Every setback opens new opportunities. The early retirement of a substantial number of Japan Airlines’ (JAL) pilots this year under the airline’s restructuring plan could change the landscape of the air transport industry in Japan. Japanese cockpit crew have always been in short supply and many carriers have had to hire non-Japanese crew on contracts. This was especially the case for the “newcomer” airlines that have started flying in Japan in the past 12 years or so. It has been a major barrier to entry.
So a new supply of qualified pilots could be a big gain for:
- All Nippon Airways, now poised on a major expansion;
- The “newcomer” airlines already flying and anxious to expand; and,
- Would-be new entrant and low cost carrier (LCC) start-ups in future. Hiring early retirees has parallels elsewhere in the world. For example Virgin Atlantic, Ryanair and easyJet all benefited when British Airways laid off many of its experienced pilots.
Training pilots to commercial airline standards is costly and takes time. A ready supply of qualified crew – holding licences issued by the Japan Civil Aviation Bureau (JCAB) – is a chance that some airlines (and would-be airlines) in Japan will not want to miss. Some aircraft type rating transitional training might be required, but that is a relatively inexpensive procedure for pilots already qualified and with commercial airline experience.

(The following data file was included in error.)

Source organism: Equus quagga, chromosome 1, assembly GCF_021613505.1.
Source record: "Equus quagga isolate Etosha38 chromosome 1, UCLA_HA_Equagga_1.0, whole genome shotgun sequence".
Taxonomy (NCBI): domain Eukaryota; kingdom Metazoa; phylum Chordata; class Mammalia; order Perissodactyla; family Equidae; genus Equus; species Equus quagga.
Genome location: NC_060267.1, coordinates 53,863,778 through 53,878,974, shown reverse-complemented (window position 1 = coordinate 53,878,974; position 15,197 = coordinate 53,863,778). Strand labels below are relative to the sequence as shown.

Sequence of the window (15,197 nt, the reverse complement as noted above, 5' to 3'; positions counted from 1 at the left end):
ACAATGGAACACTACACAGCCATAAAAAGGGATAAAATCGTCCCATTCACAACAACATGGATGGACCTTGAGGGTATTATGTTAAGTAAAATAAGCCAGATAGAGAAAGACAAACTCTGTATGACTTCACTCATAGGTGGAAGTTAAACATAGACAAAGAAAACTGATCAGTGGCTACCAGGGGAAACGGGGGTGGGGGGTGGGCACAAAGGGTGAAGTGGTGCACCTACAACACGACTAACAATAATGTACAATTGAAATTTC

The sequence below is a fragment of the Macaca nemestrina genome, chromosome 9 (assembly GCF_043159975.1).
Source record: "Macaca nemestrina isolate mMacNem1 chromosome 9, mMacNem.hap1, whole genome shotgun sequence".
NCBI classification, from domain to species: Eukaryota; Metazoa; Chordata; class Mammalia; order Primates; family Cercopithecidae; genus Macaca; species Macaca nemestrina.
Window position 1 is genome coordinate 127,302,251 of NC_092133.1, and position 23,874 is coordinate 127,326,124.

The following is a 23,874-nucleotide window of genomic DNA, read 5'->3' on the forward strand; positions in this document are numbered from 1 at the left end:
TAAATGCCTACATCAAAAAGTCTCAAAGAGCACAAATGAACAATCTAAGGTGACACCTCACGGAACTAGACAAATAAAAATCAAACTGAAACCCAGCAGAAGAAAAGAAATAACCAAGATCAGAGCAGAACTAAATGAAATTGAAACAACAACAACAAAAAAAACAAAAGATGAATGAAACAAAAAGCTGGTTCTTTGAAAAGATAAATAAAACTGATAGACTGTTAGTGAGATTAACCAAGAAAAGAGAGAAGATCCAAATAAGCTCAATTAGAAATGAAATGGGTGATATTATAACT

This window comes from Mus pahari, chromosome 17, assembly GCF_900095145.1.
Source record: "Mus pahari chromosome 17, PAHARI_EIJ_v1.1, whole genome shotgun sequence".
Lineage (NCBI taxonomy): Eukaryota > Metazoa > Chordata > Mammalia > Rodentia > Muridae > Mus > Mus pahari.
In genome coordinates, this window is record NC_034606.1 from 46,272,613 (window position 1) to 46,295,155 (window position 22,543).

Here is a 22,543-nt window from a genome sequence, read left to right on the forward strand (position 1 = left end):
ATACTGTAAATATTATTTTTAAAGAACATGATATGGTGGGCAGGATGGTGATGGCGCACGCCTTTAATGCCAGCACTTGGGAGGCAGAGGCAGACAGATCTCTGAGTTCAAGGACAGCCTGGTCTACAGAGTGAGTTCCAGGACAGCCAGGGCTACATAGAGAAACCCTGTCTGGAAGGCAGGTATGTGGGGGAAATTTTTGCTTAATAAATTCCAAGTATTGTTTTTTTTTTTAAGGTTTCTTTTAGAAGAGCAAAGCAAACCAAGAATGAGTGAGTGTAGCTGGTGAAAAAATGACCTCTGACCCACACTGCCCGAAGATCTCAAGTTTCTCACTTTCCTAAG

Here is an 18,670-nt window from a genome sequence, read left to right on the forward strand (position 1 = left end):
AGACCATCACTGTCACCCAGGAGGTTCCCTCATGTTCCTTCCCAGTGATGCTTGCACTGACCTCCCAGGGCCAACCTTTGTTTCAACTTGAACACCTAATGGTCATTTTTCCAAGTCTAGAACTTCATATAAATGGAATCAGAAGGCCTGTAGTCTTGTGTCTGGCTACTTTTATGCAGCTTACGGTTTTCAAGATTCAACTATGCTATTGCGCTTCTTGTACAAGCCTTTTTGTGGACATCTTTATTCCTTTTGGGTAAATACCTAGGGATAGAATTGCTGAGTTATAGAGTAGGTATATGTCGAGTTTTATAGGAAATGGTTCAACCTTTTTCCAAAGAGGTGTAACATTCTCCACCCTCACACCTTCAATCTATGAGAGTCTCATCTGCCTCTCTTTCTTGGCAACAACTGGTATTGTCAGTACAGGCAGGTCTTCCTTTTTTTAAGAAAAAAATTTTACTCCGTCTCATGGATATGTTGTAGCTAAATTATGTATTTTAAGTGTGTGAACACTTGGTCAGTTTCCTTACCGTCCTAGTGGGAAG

However, many of JAL’s senior pilots have sole experience on the previously prestigious B747, as JAL has a direct career path to first officer on the four engine B747s. The carrier still has 37 Boeing B747-400s in service, but has said it will retire all of these within the next two years. There are no other B747 operators in Japan except cargo carrier, NCA.
This will make the restructuring interesting, to estimate which of the more readily adaptable JAL Group cockpit crew with B737, B767 and B777 twin engine experience will feel it better to take the voluntary package.
More than 1,500 captains now flying for Japan Airlines International, the main company in the JAL Group, and 800 first officers aged 35 or older are eligible to apply for voluntary early retirement programme. The closing date for applications is the end of May-2010. It is not clear yet how many pilots will take the offer.
It is unlikely that much will be said in public on this topic in the near future, but some JAL competitors are thought to be making plans to approach JAL crew members who may take the early retirement programme.
This sort of opportunity with such a scarce resource as experienced pilots does not come often in Japan and, as JAL is forced to cut back on costs, the timing for new entry or expansion is ideal.
(From Geoffrey Tudor, Principal Analyst, Japan Aviation Management Research, Tokyo, with CAPA)